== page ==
After Nursing, What Will You Do?

This article was republished with permission from SCRUBS Magazine.

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Have you been considering a change of career? Nursing can be an incredibly stressful job, and for many people, it can get to be too much after a decade or two of service. Many nurses eventually decide to switch careers later in life. But what are your options for doing this? What job opportunities are accessible to people who come from a nursing background?

Believe it or not, you do have options — and you don’t necessarily have to take a massive pay cut, either. If you’re not happy in your job, and you’re ready for something else, making a career transition could be very good for your happiness and your health.

Becoming a Nurse Administrator

Many nurses eventually choose to transition into administrative roles. The pay is very good for these positions, and if you have a flair for management and leadership, it could be a fantastic fit for you.

Nurse administrators are where nursing and human resources intersect. They’re responsible for things like creating and managing schedules for nurse personnel, giving out performance reviews, setting up meetings, and developing training and professional development initiatives for employees.

To become a nurse administrator, you will need at least a bachelor’s degree in nursing. Chances are, that’s something you already have. You’ll also need to maintain licensing as a registered nurse. Master’s degrees are technically optional, but in practice, they’re standard. A lot of Master of Science in Nursing programs offer training geared specifically toward administrative roles, and you can also obtain post-graduate certificates in administration.

Getting Into Corporate Consulting

It’s not uncommon for professionals to eventually transition from a salaried role into independent consulting work, which can be quite lucrative. This is also true for nurses. Hospitals and other healthcare facilities do work with consultants for things like training initiatives and leadership development. Healthcare technology companies also need consultants.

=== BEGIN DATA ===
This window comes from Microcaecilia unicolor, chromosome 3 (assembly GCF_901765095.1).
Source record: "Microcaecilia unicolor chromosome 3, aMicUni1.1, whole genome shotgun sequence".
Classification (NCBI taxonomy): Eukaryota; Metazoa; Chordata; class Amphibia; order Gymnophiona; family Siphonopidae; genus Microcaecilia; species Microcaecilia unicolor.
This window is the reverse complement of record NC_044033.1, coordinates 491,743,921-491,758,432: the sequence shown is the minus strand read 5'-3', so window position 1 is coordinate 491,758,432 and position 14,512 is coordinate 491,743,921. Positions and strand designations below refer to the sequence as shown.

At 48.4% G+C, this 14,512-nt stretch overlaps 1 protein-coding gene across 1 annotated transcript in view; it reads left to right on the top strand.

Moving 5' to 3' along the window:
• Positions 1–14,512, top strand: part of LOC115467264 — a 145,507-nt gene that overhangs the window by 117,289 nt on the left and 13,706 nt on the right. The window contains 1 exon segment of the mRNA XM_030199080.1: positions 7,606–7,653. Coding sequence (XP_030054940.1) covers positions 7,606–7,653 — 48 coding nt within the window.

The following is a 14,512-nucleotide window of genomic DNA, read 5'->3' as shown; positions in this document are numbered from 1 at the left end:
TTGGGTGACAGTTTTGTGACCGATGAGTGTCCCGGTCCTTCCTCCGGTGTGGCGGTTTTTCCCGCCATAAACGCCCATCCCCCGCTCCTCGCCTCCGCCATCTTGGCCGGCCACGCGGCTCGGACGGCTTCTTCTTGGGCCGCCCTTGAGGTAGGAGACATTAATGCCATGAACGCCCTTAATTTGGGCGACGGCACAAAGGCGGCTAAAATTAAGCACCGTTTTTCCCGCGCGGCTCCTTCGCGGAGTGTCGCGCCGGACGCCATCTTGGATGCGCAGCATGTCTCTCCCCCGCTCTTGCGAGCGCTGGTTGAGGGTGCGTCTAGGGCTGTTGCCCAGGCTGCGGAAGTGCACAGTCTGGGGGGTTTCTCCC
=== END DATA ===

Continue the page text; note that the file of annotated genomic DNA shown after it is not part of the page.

Nursing IT

Do you have a knack for computers? If so, you’re a rare breed. It’s a common truism in the IT community that healthcare professionals have a strong tendency to be “not a computer person,” to put it mildly. As a nurse, you can potentially work with technology firms to help them better understand where their products intersect with patient care. Plus, the money is very good if you’re an RN in IT. IT management jobs related to healthcare have salaries that generally hover around $120,000 per year.

Research Analyst

If you’re still passionate about patient care, but the shift work and emotional stress of nursing have you feeling exhausted, you may want to consider becoming a clinical research analyst. Your firsthand experience with patient care and day-to-day hospital operations can be very valuable for this kind of role. According to data from the Bureau of Labor Statistics, it’s a rapidly growing field.

Healthcare Education

Interested in moving away from a nursing role, but not quite ready to give up clinical work completely? Healthcare education could be the perfect new career path for you. When you teach, you’ll still stay up to date with your nursing skills, but you won’t spend the majority of your time caring for patients. It’s also a leadership role, where you can provide mentorship and guidance for the next generation of nurses.